When Jax is sent to spend the day with a mean old lady his mother calls Ma, he finds out she is not his grandmother, but that she is a witch! She needs his help delivering baby dragons to a magical world where they’ll be safe. There are two rules when it comes to the dragons: don’t let them out of the bag, and don’t feed them anything sweet. Before he knows it, Jax and his friends break both rules. Will Jax get the dragons delivered safe and sound, or will they be lost forever?

Fast Pitch by Nic Stone
(PZ7.S8825 Fas 2021)
Shenice Lockwood has her eyes set on the Fastpitch World Series. As team captain, she’d like nothing more than to help her team win the trophy and take the prize money home. And as one of the few brown faces on the field, it’d be a personal triumph to show up her rich, white opponents. But Shenice’s focus is shaken when her uncle reveals that a family crime may have been a set-up. Shenice will stop at nothing to uncover the past. But the closer she gets to the truth, the further she gets from her goals.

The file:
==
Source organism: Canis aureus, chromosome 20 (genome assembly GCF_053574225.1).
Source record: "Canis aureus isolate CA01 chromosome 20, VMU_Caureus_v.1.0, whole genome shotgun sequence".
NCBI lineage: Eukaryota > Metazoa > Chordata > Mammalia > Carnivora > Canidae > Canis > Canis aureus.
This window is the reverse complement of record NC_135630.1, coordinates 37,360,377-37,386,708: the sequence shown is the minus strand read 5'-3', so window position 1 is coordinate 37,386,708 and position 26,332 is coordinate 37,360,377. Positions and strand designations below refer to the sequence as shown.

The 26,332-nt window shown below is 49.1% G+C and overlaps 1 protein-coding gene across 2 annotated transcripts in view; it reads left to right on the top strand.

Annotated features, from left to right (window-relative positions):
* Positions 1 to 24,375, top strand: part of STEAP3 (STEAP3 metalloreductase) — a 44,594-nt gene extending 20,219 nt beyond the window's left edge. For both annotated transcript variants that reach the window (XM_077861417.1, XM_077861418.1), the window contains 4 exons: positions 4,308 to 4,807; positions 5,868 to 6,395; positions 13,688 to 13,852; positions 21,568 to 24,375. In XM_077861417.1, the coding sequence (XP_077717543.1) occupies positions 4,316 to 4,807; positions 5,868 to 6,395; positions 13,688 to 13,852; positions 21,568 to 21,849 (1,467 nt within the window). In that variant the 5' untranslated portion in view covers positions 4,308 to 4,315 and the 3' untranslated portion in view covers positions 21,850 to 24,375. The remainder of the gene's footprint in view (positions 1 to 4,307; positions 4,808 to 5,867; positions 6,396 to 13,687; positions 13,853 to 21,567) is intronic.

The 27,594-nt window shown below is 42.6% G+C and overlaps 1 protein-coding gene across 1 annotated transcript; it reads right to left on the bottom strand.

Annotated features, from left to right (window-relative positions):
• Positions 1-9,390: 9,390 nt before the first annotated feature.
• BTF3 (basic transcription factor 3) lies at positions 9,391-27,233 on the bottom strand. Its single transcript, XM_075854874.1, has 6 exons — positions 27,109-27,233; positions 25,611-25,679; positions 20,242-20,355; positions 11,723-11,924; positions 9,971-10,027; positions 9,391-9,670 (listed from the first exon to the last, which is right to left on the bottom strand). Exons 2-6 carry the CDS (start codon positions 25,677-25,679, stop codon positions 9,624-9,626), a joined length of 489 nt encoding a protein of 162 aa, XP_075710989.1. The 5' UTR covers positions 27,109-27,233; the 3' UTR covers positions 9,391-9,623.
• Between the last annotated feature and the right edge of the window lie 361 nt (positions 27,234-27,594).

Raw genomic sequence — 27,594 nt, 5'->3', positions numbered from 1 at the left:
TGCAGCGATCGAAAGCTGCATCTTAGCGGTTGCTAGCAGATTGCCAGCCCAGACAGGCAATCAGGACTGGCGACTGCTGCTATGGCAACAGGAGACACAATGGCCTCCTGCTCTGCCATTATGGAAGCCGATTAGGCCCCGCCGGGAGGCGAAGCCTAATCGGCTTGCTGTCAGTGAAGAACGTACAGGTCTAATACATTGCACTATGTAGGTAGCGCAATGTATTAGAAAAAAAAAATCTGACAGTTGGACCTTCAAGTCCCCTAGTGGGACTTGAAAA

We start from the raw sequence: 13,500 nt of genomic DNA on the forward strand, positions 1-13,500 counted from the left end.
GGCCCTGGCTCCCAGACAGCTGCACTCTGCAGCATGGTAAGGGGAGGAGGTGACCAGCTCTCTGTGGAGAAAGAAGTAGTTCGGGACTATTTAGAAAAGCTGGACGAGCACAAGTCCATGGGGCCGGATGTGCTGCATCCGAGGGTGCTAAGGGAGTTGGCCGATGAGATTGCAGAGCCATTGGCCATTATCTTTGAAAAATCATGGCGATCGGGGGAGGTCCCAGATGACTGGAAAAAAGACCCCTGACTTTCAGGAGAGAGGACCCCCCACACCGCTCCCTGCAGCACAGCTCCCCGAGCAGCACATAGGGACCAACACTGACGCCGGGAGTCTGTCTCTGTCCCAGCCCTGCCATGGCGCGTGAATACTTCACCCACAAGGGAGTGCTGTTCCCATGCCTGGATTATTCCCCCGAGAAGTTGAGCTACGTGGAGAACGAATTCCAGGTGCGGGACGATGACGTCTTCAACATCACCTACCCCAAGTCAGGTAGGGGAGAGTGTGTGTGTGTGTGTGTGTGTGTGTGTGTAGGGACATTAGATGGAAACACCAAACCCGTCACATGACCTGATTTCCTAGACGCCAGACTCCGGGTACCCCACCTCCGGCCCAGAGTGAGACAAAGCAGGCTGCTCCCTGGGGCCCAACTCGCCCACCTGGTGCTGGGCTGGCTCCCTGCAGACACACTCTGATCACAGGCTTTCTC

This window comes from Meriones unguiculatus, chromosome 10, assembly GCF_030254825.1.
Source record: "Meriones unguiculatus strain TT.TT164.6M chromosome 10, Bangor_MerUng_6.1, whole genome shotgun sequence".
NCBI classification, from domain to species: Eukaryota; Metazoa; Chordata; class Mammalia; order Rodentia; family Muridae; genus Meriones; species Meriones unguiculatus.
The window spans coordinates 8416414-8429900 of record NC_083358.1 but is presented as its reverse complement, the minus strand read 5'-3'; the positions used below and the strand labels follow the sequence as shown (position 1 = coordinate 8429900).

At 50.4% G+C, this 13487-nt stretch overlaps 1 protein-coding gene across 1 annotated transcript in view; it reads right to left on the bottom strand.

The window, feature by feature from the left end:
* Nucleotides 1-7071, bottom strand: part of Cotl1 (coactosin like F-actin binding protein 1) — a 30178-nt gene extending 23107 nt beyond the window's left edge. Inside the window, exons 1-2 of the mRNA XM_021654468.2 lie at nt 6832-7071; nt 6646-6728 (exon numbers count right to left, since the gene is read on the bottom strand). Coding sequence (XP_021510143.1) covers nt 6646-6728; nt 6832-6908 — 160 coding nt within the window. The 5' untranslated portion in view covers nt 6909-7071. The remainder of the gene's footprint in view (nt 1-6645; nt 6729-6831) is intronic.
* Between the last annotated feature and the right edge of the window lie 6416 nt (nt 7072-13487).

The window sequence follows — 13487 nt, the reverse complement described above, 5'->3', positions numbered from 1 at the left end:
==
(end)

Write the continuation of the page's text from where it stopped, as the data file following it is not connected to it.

Stef Soto Taco Queen by Jennifer Torres
(PZ7.T626 St 2017)
Estefania “Stef” Soto is itching to shake off the embrace of her family’s taco truck, Tia Perla. It’s no fun being known as the “taco queen” at school. But when it looks like Stef is going to get exactly what she wants and her family’s livelihood is threatened, she will have to become the truck’s unlikely champion.

The Many Meanings of Meilan by Andrea Wang
(PZ7.W1785 Man 2021)